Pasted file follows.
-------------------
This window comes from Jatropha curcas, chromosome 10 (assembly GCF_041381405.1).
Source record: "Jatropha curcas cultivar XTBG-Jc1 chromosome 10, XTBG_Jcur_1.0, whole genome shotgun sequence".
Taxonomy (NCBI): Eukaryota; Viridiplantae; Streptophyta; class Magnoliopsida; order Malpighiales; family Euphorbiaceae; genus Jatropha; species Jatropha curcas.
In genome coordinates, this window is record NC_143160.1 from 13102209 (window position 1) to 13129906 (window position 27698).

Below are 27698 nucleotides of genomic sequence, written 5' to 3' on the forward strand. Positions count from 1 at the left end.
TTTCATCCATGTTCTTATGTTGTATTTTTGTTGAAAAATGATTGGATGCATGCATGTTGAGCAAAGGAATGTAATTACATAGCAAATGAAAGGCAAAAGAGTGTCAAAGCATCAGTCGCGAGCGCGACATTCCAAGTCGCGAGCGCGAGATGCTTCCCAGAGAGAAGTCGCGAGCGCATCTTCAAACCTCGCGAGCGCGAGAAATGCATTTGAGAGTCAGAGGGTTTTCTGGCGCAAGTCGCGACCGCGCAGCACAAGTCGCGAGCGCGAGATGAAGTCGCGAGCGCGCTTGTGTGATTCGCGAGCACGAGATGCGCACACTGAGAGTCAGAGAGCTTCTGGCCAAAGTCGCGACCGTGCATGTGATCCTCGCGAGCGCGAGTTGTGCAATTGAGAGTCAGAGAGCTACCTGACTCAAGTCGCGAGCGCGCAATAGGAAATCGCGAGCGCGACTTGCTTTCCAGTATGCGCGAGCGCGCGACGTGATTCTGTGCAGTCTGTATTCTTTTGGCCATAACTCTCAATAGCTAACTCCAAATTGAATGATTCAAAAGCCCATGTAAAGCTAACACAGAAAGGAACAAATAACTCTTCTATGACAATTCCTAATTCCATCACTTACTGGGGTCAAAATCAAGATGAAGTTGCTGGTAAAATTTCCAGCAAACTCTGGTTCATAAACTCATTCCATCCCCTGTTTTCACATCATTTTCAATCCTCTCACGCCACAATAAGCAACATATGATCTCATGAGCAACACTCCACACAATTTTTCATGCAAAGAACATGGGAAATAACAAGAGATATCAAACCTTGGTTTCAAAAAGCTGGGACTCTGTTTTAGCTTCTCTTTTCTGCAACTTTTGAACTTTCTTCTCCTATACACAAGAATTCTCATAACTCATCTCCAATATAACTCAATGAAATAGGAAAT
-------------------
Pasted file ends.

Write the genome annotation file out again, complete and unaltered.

This window comes from Jatropha curcas, chromosome 10 (assembly GCF_041381405.1).
Source record: "Jatropha curcas cultivar XTBG-Jc1 chromosome 10, XTBG_Jcur_1.0, whole genome shotgun sequence".
Taxonomy (NCBI): Eukaryota; Viridiplantae; Streptophyta; class Magnoliopsida; order Malpighiales; family Euphorbiaceae; genus Jatropha; species Jatropha curcas.
In genome coordinates, this window is record NC_143160.1 from 13102209 (window position 1) to 13129906 (window position 27698).

Below are 27698 nucleotides of genomic sequence, written 5' to 3' on the forward strand. Positions count from 1 at the left end.
TTTCATCCATGTTCTTATGTTGTATTTTTGTTGAAAAATGATTGGATGCATGCATGTTGAGCAAAGGAATGTAATTACATAGCAAATGAAAGGCAAAAGAGTGTCAAAGCATCAGTCGCGAGCGCGACATTCCAAGTCGCGAGCGCGAGATGCTTCCCAGAGAGAAGTCGCGAGCGCATCTTCAAACCTCGCGAGCGCGAGAAATGCATTTGAGAGTCAGAGGGTTTTCTGGCGCAAGTCGCGACCGCGCAGCACAAGTCGCGAGCGCGAGATGAAGTCGCGAGCGCGCTTGTGTGATTCGCGAGCACGAGATGCGCACACTGAGAGTCAGAGAGCTTCTGGCCAAAGTCGCGACCGTGCATGTGATCCTCGCGAGCGCGAGTTGTGCAATTGAGAGTCAGAGAGCTACCTGACTCAAGTCGCGAGCGCGCAATAGGAAATCGCGAGCGCGACTTGCTTTCCAGTATGCGCGAGCGCGCGACGTGATTCTGTGCAGTCTGTATTCTTTTGGCCATAACTCTCAATAGCTAACTCCAAATTGAATGATTCAAAAGCCCATGTAAAGCTAACACAGAAAGGAACAAATAACTCTTCTATGACAATTCCTAATTCCATCACTTACTGGGGTCAAAATCAAGATGAAGTTGCTGGTAAAATTTCCAGCAAACTCTGGTTCATAAACTCATTCCATCCCCTGTTTTCACATCATTTTCAATCCTCTCACGCCACAATAAGCAACATATGATCTCATGAGCAACACTCCACACAATTTTTCATGCAAAGAACATGGGAAATAACAAGAGATATCAAACCTTGGTTTCAAAAAGCTGGGACTCTGTTTTAGCTTCTCTTTTCTGCAACTTTTGAACTTTCTTCTCCTATACACAAGAATTCTCATAACTCATCTCCAATATAACTCAATGAAATAGGAAAT